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FORT WORTH (CBSDFW.COM) – It was a powerful moment.

Courtney Utter stepped into an empty room on the second floor of JPS Hospital, and inside, were three of the very people who had saved her life, on the same floor, just weeks ago.

In that moment, tears filled her eyes. Choking back a bit of emotion were those heroes standing next to her. I didn’t even need to ask a question to get things started. Courtney Utter began the reunion, with the people who saved her life, all by herself.

“I wouldn’t be here if it wasn’t for them. I wouldn’t. I don’t think the outcome would have been as good as it was, without their quick thinking and quick actions.”

For about an hour, we sat, talked, cried, and even laughed. Courtney’s life changed forever, on January 11th. She had a serious arm injury that was healing after an ATV accident on Christmas Day. She and her husband Steve were just sitting on their living room couch, when a vein graft in Courtney’s left arm, broke open. Think of a water pipe, suddenly cut in half. Only in this case, when the pipe runs out of water, you will die.

Husband Steve drove with one hand, and squeezed Courtney’s upper arm with the other. A human torniquet. That move, for 20 minutes, is without question, the reason the JPS trauma team even had a chance to save her. As we sat in the trauma room, reflecting back on the day, Courtney remembers very little. But Hunter Smith, the nurse who stood at her head and spoke to her during those first frantic four minutes, remembers that day clearly.

“I remember picking you up out of your wheelchair. And they hammer into us that the ABC’s (airway-breathing.) But in trauma it’s typically blood loss. So it clicked with everyone in the room, that we needed to get tourniquets on you.”

Ordinary thoughts for these heroes who do this every day in trauma, extraordinary for the rest of us. Sarah Bell, another nurse in the room that day, spoke to Courtney about a really odd coincidence. Sarah was on duty on Christmas Day, 2016, and was part of the team that treated Courtney during her initial arm injury after an ATV accident. She told Courtney that when she heard her name being said inside the trauma bay on January 11th, she put two and two together. It was Courtney again.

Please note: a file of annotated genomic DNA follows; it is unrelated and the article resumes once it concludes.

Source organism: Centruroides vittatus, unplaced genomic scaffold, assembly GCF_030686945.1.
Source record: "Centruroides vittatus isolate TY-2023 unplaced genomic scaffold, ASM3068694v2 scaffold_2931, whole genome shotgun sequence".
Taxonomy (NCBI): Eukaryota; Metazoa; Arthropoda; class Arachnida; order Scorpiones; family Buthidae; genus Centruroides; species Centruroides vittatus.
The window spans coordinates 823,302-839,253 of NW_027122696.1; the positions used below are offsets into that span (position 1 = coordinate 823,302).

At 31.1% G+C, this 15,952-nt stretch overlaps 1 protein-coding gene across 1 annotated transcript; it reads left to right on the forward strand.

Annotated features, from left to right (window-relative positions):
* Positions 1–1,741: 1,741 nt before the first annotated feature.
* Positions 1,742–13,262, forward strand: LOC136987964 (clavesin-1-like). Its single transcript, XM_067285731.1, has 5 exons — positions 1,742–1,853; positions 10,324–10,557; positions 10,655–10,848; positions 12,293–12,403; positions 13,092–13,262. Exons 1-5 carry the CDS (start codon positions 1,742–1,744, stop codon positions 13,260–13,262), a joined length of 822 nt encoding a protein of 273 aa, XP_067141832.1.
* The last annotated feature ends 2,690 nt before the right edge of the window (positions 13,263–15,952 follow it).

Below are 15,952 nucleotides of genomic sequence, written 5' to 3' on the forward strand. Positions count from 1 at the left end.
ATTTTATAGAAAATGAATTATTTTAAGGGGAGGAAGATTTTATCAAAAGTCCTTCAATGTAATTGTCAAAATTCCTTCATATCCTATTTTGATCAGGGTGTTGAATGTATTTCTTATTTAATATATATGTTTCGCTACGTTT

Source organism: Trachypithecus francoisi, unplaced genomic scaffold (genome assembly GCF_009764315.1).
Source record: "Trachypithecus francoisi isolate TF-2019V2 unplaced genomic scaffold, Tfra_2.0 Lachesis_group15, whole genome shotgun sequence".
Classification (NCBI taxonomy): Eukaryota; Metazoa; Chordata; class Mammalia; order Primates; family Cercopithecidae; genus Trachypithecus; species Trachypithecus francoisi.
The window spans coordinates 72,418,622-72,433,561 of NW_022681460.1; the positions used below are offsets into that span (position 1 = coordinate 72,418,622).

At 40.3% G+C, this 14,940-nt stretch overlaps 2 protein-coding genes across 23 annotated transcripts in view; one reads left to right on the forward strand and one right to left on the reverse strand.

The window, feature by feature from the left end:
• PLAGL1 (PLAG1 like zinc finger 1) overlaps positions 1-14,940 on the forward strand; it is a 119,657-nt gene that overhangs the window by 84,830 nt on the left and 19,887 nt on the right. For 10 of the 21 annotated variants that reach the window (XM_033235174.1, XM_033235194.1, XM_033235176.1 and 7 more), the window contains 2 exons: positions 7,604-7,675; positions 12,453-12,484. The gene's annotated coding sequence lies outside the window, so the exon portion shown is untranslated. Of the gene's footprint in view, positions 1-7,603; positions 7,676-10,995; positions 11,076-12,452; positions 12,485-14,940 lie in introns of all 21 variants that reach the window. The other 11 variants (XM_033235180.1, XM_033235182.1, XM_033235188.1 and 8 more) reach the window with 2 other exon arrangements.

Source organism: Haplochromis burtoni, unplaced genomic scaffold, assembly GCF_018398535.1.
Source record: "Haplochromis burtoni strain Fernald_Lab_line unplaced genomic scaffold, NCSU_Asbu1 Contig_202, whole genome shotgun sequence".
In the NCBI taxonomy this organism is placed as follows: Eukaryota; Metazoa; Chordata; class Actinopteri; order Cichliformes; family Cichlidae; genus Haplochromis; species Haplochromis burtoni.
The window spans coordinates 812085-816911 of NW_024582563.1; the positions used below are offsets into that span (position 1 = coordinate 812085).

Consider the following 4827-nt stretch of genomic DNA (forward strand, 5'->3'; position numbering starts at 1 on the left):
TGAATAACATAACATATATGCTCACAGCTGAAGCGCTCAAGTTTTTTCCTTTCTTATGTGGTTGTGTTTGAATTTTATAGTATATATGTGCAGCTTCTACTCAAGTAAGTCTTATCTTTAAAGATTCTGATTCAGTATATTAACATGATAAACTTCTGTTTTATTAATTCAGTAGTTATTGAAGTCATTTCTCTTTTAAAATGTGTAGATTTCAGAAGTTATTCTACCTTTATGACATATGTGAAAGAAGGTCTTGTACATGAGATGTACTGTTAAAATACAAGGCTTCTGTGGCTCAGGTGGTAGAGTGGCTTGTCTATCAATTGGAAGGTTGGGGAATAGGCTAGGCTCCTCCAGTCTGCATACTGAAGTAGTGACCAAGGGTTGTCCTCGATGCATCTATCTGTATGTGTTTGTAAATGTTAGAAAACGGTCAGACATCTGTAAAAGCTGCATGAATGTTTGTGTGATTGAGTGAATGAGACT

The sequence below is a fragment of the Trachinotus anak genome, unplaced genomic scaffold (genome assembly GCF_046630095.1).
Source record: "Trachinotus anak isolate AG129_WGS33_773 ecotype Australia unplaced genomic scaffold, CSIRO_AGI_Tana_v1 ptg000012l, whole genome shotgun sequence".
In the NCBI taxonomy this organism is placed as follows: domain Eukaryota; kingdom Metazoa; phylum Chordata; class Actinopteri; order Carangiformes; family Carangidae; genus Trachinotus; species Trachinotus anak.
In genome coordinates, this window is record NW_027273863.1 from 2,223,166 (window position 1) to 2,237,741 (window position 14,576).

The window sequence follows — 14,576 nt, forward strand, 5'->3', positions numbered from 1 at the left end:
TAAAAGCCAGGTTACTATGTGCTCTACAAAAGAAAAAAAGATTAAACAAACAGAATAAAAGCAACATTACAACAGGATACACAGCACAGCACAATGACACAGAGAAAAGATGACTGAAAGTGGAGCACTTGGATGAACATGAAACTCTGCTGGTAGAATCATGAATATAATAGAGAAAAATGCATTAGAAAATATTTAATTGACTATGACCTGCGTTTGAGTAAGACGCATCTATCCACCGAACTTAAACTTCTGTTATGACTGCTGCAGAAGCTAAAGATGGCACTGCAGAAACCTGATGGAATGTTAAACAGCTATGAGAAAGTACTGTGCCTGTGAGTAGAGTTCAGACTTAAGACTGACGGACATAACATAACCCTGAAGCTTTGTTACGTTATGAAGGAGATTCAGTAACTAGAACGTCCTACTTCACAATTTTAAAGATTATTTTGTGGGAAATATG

While she doesn’t remember anything after arriving at the hospital, it’s clear by the time she’s spending with the team that saved her, that she can never forget their faces. She looks at them one-by-one. Taking time to see their faces. To listen to their recollections of that day. Taking it all in. But it’s weird. She’s the central character in a movie she really doesn’t remember. But they remember her. And she saw it all play out on TV without even knowing it was her.

Courtney and Steve told us all, that they had watched our story on JPS when it aired in early February, simply because they were so grateful for the staff who saved her. They saw the promos for the story, they decided to watch. Little did they know, or anyone else, that it was Courtney’s story that played out. But after watching it, Steve just knew it was her.

Then the moment comes.

The moment we talk about the price that came with the saving of her life. Courtney’s left arm was now beyond repair. The damage too great to the complicated vascular system that we all take for granted. They had done all they can to try and re-establish blood flow to her entire arm. But despite multiple vascular experts in the operating room, it was not to be. It was a difficult moment. So thankful to be alive and living the rest of your life. But you will now do it without your left arm. Dr Raj Gandhi, part of the team that made that difficult decision, looked at everyone in the room, and then directly at Courtney. He shared exactly how that decision was made. For her. In that moment. So she could understand.

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“We always take care of our patients as if they were our own. So if Courtney were my sister, what would I do? So that clears up any confusion at all. I know exactly what I’m going to do for my sister. And that’s what I’m going to do for Courtney.”

And as Dr. Gandhi, Sara, Hunter and the rest of the staff said, it’s what they do for everybody who comes through those doors at JPS. As Dr. Gandhi told me jokingly, “We don’t care if you arrive in an Armani suit, or a prison jump suit, everyone gets the same level of care at JPS.”

How humbling is the moment? When you can sit with the very same people, who held your precious life in their hands.

Under a stream of thankful tears, came these words.

“It just doesn’t seem like thank you is even enough. It doesn’t come close to what they did. Thank you, just doesn’t seem like enough to say,” said Courtney.